Independent experts from the police, judiciary and civil service could be called on to advise on press standards under a new system suggested by the industry.
A new standards and compliance panel set up to help regulate the media might draw upon a committee of such figures from public life for its special investigations, Daily Mail editor Paul Dacre has said.
The suggestion was among a number of new submissions put forward to the Leveson Inquiry into press standards.
Serving editors – possibly five in total – might sit alongside seven independent members on a new complaints committee, but would "clearly be in the minority" on the committee, Dacre stressed.
There have previously been calls for the new system to have enough independence to guarantee that editors are not "marking their own homework".
The planned overhaul of press regulation comes after the phone-hacking scandal at the now-defunct News of the World led many to question the efficacy of the existing Press Complaints Commission (PCC), which is currently in a transitional phase, moving towards the establishment of a new regulatory body.
It was not compulsory for editors or newspaper owners to sign up to the PCC, and Northern & Shell boss Richard Desmond withdrew his titles – including the Daily Express and Daily Star – from it.
Dacre said: "The greatest weakness in my view of the PCC was that it couldn't lock publishers into self-regulation."
But having previously suggested that Parliament could help with this issue, he said he had now changed his views, fearing that "any Parliamentary involvement would be the 'thin end of the wedge' which could result in fuller statutory control of the press".
Alternative suggestions for ensuring that all publications comply with a media code of practice included issuing press cards only to journalists who worked for publishers which subscribed to the new regulatory body – a proposal put forward by Dacre when he gave evidence to the Inquiry.
Another suggestion was denying access to the Press Association news wire to those who refuse to sign up to the code.
Dacre argued this would be a "devastating blow" to anyone who did not comply, as the wire service was the "bedrock of any news operation".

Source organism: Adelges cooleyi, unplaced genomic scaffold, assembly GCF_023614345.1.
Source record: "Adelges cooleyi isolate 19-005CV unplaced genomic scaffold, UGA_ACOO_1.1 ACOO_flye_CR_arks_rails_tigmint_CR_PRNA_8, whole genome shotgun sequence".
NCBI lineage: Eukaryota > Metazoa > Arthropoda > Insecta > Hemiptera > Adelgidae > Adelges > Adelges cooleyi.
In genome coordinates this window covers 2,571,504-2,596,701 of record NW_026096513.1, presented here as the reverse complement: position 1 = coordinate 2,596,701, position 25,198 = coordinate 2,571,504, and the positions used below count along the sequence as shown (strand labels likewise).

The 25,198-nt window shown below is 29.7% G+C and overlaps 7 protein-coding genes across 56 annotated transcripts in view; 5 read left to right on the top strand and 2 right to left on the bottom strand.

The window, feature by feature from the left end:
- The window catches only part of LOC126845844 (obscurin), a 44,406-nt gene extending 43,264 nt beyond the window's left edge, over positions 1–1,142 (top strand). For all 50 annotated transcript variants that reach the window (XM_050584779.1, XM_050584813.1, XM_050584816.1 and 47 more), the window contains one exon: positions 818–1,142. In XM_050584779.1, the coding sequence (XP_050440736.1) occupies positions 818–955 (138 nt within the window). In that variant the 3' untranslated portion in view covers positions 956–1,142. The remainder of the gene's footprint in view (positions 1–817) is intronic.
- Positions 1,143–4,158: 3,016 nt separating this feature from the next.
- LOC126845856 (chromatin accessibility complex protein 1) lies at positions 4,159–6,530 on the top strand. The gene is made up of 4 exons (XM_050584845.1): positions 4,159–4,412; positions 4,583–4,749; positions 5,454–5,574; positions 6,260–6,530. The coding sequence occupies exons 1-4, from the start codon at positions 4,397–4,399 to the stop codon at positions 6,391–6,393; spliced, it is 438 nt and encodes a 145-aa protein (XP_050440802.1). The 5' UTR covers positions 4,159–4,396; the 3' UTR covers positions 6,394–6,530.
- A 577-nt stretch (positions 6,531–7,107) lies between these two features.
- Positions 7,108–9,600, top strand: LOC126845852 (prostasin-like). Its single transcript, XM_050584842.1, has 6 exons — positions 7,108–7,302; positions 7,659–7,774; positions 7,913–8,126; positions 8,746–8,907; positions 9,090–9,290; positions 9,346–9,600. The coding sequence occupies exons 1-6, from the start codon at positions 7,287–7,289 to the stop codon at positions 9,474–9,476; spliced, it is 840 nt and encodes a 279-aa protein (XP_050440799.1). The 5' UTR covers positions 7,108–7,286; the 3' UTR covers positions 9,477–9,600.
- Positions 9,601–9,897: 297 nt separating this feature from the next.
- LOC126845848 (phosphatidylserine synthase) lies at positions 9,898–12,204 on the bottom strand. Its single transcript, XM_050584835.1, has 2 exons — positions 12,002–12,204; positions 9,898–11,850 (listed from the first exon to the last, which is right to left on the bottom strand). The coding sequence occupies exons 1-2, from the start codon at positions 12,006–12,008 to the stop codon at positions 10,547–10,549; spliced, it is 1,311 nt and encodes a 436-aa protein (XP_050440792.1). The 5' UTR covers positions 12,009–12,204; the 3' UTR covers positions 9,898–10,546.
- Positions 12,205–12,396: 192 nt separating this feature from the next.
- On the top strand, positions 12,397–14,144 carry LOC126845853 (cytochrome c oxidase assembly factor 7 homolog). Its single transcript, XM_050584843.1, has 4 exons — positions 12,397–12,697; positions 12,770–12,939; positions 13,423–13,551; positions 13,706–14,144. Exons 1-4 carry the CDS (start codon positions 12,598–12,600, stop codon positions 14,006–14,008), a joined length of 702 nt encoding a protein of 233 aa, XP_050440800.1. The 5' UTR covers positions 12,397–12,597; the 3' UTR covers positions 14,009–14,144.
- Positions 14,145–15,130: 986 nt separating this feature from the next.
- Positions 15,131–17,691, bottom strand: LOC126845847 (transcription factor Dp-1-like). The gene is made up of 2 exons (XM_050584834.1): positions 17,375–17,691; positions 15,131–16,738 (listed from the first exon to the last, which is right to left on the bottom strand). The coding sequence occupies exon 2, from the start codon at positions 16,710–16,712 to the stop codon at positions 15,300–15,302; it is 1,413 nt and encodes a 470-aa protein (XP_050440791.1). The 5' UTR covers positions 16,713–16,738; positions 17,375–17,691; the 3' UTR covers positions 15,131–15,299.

A kite mark of sorts could also be included in publications to let the public know who was signed up to self-regulation and who was not, he said.
This could be used to persuade advertisers – and in particular government and public sector bodies – not to advertise in non-compliant newspapers, Dacre said.
Elsewhere in his submission he remarked on the "Sisyphean nature" of defining what was in the public interest but argued: "The simple definition, of exposure of criminality, is far too narrow.
"It must clearly also cover wrongdoing, hypocrisy and incompetence in cases where no criminal law has been broken, as well as allow disclosure of information that helps the public understand and make decisions on any matter that affects them."
The recent series of super-injunctions granted to footballers and celebrities "misjudged the public mood", he argued.
But not all stories should have to be in the public interest, he added.
Meanwhile, Lord Black of Brentwood, chairman of the Press Standards Board of Finance, which finances the PCC, put in a separate submission advancing the proposals around press cards, use of copy from the Press Association, the national news agency, a kite mark and getting advertisers to help support the new system.
He said in a "draft proposal for the establishment of a new regulator with powers of investigation and sanction that will work for the public and for the upholding of good journalism," that the new body should have enforceable powers to investigate where it believes there has been a "serious or systemic breakdown in ethical standards".
Where there was such a failure, it should have powers of financial sanction, he said.
But he argued that self-regulation must remain the order of the day, describing it as "vital for the maintenance of press freedom and therefore for the protection of the public interest".
The estimated annual cost for the new regulator could be in the region of GBP2.25 million, he said.